I built a network of distributed temperature sensors reporting back to a server over WiFi using the MQTT protocol. Each sensor is based on the Expressif ESP8266 chip in the ESP-01 format that’s fitted to a small PCB to provide the peripherals and power.

The unit reads the temperature of the sensor every 5-10 seconds, and then posts that on the /temperature/Device-ID topic. The Device-ID is formed from a root (in this case, TempSensor), followed by the MAC address of the ESP chip which should mean that a large number of sensors can be connected to the same network without name collisions.


The circuit itself is very simple. It includes a small regulator, a Maxim DS18b20 temperature sensor, and a couple of tactile pushbuttons to ease programming and allow some extra functionality. I laid out the circuit in KiCad, and had the boards made at OSH Park.

Temperature Sensor PCB}{:class=”calloutRight”}

The design is a mix of surface-mount parts and through-hole, since I already had some tacile switches, connectors, and the temperature sensor in this format. The regulator is a Microship MC1700 LDO 3v3 regulator that’s able to deliver 250mA in a SOT23 package, which I chose for both its low cost, and compact size.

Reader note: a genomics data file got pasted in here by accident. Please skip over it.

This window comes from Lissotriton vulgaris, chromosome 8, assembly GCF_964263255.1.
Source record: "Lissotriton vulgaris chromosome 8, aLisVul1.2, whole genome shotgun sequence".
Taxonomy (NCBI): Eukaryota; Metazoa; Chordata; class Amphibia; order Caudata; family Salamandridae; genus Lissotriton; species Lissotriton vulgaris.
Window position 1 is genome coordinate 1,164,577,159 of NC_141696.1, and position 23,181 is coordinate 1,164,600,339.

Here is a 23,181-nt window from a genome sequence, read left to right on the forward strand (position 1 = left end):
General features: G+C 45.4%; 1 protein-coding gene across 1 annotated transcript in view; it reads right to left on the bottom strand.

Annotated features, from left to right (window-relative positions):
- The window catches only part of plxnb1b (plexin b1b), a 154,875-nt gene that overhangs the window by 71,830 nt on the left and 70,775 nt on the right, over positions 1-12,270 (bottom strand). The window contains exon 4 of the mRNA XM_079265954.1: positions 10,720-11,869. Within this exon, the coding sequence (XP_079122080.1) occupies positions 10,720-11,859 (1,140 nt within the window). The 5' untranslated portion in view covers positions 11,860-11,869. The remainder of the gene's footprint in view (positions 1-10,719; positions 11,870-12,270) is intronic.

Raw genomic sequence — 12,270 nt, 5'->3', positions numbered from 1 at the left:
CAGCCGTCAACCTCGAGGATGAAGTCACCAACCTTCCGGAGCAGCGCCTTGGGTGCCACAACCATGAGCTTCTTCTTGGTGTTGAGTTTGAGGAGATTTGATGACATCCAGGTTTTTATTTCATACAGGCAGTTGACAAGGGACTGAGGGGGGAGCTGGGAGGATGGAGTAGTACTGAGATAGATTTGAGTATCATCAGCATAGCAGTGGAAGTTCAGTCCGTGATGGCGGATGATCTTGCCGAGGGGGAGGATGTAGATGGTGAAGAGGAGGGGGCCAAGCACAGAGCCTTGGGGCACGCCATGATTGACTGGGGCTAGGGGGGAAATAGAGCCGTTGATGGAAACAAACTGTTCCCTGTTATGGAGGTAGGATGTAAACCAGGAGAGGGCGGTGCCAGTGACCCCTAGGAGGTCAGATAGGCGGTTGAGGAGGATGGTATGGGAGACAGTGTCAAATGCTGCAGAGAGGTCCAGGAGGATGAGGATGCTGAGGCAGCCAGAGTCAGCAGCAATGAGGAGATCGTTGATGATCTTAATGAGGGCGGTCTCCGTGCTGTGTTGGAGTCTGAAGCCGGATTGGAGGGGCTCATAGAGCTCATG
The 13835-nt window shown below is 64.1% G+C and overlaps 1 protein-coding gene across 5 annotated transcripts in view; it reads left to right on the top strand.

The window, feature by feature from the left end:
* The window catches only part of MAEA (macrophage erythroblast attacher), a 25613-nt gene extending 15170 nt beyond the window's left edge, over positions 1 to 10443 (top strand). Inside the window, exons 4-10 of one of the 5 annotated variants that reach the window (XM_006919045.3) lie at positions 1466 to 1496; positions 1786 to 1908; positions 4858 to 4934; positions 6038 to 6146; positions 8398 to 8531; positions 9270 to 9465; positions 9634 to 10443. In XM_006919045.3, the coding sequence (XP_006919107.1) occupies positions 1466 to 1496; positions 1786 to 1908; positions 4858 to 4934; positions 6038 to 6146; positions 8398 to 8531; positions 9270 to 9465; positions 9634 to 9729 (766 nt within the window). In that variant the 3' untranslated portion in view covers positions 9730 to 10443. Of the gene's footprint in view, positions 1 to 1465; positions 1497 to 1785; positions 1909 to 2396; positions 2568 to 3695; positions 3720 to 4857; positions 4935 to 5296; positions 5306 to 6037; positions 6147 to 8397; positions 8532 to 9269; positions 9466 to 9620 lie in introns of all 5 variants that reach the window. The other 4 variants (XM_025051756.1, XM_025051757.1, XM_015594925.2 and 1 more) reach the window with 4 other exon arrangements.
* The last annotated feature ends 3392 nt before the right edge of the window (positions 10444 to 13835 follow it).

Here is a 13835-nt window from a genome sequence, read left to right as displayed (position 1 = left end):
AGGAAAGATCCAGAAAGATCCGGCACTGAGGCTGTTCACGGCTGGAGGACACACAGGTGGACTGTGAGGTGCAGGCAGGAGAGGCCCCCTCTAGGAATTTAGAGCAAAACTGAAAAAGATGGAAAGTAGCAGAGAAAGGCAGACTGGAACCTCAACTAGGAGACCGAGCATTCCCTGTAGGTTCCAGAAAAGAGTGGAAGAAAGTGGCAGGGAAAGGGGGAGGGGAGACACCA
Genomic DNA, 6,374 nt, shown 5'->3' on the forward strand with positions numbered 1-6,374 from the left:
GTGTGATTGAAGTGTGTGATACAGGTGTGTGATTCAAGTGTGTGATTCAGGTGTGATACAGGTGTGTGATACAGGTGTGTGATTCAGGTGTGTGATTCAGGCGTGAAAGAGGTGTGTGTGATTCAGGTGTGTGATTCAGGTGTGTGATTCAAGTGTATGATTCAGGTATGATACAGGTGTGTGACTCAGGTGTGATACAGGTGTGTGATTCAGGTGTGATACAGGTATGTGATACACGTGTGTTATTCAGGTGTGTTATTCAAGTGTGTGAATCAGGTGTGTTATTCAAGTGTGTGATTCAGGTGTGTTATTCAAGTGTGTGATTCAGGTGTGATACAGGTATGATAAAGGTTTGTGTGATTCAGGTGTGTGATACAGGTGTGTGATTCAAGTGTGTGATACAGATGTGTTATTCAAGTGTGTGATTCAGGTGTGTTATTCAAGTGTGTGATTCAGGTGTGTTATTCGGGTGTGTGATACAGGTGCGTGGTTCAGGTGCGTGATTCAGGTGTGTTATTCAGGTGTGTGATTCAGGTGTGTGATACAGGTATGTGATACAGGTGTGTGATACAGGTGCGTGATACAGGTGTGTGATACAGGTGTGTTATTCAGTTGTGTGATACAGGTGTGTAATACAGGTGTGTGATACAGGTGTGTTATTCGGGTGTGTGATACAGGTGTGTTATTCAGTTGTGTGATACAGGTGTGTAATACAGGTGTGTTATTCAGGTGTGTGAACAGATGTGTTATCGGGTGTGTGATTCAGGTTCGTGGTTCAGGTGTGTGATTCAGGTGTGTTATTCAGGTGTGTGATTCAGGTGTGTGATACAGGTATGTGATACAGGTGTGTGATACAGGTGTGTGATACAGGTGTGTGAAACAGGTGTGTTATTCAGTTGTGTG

The software running on the board is made using the ESP port of the Arduino environemnt. I used the standard onewire library to talk to the DS18b20, and the knolleary MQTT library for the MQTT connection to the server. The code is all available on GitHub for download, along with the PCB layout and design.


The MQTT broker is connected to a NodeRed instance that handles the logic that decides what to do with the various temperature reports. This could be something like logging the data to a file, posting to an online data record service (e.g. Thingspeak or equivalent), or controlling the heating…